In Quebec, proposed legislation will allow people to smoke cannabis in most places where cigarettes are allowed, while in neighboring Ontario, public consumption will be banned.
British Columbia plans on allowing for both government-run and private retailers, with the government-run dispensaries being operated by Canada’s Liquor Distribution Branch. Meanwhile, in Manitoba, the government’s liquor and gambling department will license private retailers but act as their supplier.
Home Grows Still Up In the Air
In late May, Canada’s Senate voted against a provision that would have banned home grows nationwide. Another amendment introduced, which would restrict home grows to indoors, was also rejected. Instead, the new law allows provinces and territories to decide whether or not to allow the cultivation of marijuana at home.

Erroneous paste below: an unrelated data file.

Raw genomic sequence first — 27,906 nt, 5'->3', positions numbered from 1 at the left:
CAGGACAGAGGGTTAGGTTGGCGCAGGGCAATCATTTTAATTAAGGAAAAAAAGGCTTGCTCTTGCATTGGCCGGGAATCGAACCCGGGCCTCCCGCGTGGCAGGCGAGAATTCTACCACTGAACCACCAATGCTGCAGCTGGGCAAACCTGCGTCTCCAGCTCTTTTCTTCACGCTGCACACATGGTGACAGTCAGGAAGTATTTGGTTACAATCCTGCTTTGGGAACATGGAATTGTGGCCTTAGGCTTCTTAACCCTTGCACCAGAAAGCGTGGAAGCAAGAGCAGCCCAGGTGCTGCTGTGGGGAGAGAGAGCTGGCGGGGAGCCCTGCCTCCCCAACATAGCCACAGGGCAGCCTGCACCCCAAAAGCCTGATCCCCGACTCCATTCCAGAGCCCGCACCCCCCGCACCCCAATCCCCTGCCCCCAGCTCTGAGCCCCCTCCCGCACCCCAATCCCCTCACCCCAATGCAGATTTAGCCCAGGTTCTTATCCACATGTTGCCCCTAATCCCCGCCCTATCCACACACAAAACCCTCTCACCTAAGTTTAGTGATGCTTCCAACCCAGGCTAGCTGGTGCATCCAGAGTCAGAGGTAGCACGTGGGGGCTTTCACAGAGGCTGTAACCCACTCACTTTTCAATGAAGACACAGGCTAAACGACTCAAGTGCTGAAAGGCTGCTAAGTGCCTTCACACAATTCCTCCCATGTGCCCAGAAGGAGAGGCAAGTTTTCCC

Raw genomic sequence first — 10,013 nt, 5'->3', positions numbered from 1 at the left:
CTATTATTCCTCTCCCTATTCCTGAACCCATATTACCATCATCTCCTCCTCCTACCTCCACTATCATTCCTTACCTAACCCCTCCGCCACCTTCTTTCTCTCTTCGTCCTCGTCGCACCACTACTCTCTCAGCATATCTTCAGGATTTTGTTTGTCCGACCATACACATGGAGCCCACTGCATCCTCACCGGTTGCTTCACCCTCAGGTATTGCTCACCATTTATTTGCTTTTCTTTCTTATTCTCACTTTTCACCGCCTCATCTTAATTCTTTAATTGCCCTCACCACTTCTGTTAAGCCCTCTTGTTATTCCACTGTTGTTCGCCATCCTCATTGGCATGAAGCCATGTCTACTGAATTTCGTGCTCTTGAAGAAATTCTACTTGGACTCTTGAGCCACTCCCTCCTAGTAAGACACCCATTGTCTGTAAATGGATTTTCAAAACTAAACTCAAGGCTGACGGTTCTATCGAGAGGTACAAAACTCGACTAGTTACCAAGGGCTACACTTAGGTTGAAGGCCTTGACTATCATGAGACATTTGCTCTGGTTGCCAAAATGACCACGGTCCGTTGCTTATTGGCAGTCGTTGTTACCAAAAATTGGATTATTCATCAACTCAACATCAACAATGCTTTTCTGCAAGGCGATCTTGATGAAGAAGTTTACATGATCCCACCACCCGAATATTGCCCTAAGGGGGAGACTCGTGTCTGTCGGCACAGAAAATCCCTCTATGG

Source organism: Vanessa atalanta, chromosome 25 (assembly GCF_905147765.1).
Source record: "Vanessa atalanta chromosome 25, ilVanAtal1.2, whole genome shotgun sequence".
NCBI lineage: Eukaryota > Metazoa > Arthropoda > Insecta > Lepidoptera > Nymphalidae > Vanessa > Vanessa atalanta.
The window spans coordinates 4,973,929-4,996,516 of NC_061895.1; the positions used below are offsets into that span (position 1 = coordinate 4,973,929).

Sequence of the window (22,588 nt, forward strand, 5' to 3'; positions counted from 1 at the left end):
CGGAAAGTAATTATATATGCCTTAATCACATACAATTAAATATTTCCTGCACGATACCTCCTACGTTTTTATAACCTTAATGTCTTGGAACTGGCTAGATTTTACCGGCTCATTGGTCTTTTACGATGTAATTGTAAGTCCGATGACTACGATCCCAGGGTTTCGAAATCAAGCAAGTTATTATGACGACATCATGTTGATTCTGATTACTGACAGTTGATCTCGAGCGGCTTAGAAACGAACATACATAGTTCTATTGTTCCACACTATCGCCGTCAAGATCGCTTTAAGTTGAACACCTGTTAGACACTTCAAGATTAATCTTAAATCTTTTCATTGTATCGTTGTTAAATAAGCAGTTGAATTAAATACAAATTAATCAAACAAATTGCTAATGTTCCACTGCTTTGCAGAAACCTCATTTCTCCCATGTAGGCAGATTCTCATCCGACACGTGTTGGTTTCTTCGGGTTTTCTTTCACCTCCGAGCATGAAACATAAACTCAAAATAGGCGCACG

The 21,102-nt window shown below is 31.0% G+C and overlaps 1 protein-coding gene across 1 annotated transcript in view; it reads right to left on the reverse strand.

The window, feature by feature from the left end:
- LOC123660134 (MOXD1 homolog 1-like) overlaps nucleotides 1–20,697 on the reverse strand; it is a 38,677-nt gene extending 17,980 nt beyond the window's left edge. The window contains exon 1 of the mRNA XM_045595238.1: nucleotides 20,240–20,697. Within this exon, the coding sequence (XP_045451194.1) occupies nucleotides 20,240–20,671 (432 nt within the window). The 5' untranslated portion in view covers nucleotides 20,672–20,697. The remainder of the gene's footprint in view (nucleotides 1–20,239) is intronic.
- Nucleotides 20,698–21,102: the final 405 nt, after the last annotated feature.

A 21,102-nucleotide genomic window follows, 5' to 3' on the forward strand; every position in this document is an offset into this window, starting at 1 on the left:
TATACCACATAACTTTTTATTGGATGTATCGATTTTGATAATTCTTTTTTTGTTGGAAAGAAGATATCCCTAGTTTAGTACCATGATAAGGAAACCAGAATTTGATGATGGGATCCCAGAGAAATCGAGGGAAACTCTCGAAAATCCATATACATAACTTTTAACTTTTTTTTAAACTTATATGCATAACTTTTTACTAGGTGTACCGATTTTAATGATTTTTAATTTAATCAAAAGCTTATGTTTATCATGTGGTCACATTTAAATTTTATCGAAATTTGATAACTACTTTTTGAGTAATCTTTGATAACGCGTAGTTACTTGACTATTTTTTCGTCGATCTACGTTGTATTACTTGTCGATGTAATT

Demand Projections Vary
An April 2018 report from Health Canada predicts that demand for the drug will reach 1 million kilograms (2.2 million pounds) by the end of 2018. With production in April tallying around 300,000 kilograms countrywide, this implies a supply deficit of about 700,000 kilograms of dried cannabis, according to a report by Motley Fool.
“Even with domestic growers expanding their production capacity as quickly as their balance sheets will allow, it’d be a stretch to expect supply to meet demand,” writes Fool contributor Sean Williams. “Such a scenario suggests that pot stocks will see rapidly rising sales, and likely rising margins. Higher margins would be a function of steady or rising cannabis prices on a per-gram basis, as well as economies of scale working in favor of pot stocks and driving down growing costs as their operations expand.”